A wine press will extract the maximum amount of juice from any fruit. That juice can then be either made into a full flavoured wine or used as a pure juice drink.
Hard fruits such as apples will first need to be crushed into a pulp. This can be done by pounding the fruit in a bucket or by using a simpler, quicker and more hygienic method called a Pulpmaster.
This is powered by an electric drill and consists of a stainless steel cutting blade with a spindle. The fruit is placed into a two gallon bucket having a cover with a central bearing to accommodate the spindle of
the blade. The fruit is completely pulped by the rotating blade.
Once crushed, fruit can be processed further using the Vigo Wine Press.
These machines have a cast iron base plate and legs with a tough plastic coating (which complies with UK &
European standard EN71), oak slatted cage bound by steel hoops, steamed beech pressure blocks and a cast iron pressure mechanism.
Pulped fruit is poured into the press cage (the barrel-like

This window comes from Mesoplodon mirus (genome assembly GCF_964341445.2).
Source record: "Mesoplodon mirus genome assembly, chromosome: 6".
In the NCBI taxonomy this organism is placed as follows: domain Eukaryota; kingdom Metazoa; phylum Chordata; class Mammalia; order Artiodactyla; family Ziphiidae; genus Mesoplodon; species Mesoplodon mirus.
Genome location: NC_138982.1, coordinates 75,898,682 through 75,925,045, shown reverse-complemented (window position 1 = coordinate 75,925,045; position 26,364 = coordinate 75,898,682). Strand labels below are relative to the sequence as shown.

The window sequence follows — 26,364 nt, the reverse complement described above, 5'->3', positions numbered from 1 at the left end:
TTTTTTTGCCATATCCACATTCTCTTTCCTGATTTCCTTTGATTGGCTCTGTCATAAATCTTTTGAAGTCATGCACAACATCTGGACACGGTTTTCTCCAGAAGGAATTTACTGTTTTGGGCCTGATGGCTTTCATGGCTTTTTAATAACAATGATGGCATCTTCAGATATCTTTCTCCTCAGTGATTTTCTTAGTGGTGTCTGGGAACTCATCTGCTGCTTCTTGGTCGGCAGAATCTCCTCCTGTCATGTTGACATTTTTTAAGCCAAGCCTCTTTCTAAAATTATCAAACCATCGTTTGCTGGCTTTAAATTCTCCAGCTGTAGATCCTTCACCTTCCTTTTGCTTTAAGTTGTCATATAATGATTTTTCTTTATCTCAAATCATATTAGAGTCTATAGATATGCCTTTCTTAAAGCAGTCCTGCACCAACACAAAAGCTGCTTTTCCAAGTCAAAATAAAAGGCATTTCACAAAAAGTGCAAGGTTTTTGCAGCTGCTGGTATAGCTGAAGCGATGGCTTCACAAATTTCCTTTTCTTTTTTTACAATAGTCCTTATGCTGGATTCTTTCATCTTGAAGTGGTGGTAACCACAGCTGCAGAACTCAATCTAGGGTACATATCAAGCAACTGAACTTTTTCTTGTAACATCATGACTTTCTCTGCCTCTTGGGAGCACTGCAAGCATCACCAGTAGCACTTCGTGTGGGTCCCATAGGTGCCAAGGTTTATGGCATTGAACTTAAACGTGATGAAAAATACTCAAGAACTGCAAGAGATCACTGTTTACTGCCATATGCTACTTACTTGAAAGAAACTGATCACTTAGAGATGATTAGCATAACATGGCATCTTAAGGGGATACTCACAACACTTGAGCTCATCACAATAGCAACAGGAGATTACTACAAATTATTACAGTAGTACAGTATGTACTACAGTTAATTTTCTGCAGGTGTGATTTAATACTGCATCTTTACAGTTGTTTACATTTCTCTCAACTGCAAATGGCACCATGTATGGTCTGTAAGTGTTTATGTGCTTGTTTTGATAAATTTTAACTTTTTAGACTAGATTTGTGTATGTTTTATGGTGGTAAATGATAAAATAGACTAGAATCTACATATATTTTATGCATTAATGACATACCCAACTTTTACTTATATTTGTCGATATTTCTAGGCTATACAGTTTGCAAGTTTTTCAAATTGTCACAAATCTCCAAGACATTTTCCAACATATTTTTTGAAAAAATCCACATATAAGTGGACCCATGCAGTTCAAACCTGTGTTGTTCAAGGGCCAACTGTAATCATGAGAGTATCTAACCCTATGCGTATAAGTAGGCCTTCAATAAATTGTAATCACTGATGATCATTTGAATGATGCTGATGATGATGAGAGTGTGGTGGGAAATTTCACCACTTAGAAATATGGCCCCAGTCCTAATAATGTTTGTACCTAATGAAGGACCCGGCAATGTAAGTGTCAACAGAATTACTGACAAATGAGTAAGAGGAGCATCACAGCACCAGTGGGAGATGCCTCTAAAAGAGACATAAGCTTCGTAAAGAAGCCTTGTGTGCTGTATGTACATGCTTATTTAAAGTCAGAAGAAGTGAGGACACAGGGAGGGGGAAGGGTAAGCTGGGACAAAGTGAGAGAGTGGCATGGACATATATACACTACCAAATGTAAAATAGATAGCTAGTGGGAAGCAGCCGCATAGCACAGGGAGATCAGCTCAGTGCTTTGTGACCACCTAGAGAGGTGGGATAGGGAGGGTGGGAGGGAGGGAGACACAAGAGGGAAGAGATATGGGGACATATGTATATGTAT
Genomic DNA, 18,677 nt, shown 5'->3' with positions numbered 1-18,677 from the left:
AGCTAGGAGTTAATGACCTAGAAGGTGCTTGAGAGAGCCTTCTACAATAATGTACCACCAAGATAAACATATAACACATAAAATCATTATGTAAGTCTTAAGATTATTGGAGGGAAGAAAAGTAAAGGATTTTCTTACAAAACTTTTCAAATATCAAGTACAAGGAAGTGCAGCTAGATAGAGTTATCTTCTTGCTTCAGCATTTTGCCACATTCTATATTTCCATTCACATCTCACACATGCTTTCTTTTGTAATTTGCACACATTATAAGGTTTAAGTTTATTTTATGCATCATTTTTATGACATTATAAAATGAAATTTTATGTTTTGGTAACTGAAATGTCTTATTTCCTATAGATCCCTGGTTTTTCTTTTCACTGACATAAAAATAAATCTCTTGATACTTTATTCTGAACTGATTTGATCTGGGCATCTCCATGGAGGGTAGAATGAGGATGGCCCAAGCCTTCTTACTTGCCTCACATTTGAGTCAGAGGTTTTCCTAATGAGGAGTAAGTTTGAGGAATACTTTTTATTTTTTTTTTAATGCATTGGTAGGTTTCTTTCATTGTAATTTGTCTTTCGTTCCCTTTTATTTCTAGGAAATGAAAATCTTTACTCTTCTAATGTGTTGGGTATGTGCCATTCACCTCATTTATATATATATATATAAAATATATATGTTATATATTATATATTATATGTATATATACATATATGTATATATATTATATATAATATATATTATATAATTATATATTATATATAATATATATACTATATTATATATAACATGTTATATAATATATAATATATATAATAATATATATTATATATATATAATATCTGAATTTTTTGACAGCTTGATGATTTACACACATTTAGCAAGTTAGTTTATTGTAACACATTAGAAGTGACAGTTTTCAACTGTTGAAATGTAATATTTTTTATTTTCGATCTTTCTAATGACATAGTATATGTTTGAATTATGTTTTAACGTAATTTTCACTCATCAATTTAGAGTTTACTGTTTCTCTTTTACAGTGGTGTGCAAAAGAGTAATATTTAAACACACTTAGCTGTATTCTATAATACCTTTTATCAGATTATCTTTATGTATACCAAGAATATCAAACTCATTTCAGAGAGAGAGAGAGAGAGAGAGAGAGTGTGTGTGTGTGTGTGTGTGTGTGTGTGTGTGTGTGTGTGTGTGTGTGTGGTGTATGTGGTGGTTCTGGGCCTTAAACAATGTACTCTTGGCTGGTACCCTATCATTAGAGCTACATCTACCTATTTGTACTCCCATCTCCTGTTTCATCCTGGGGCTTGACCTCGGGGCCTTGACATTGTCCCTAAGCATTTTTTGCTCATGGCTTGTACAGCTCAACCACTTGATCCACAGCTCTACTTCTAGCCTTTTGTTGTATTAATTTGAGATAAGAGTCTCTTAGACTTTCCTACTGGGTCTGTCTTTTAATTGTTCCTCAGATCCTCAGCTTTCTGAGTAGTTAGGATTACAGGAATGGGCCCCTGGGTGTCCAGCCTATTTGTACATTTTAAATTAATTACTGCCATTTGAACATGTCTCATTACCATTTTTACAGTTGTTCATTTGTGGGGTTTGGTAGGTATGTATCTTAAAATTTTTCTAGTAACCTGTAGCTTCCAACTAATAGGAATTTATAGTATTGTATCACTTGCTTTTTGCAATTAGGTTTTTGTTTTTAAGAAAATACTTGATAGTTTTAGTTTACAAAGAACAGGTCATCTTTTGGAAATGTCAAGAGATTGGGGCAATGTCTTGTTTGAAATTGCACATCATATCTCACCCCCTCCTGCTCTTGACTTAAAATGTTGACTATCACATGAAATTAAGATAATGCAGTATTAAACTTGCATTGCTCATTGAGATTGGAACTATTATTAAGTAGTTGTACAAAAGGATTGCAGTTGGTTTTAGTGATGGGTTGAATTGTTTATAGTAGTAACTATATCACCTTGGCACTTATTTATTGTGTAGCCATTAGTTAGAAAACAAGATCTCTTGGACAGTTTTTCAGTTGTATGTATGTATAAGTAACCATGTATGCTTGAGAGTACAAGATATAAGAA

part) and is pressed by a wooden piston. The piston is wound down with the lever rod.
As the pressure in the cage increases, juice will flow from between the cage staves that are positioned closely to prevent the escape of pips and skin. The juice flows into
the channel in the circumference of the base plate and out through the lip. Once the fruit is pressed dry, the piston is unwound, the cage lifted off and the cake of dry pulp pushed out -
a good addition to the compost heap. The only maintenance required is a rinse with water and a smear of Vaseline on the spindle thread.
With practice, you should be able to do three or more pressings in an hour. Apples yield up to 50% or more juice by weight and grapes considerably more. As a rough guide, 9 Kg
(20lb) of apples will yield up to one gallon of juice.
There are several sizes available (6, 9, 12, 20 & 36 litre) and also crushers that fit on top of
the press so that pulp will fall directly into the press ((12, 20 & 36 litre sizes only).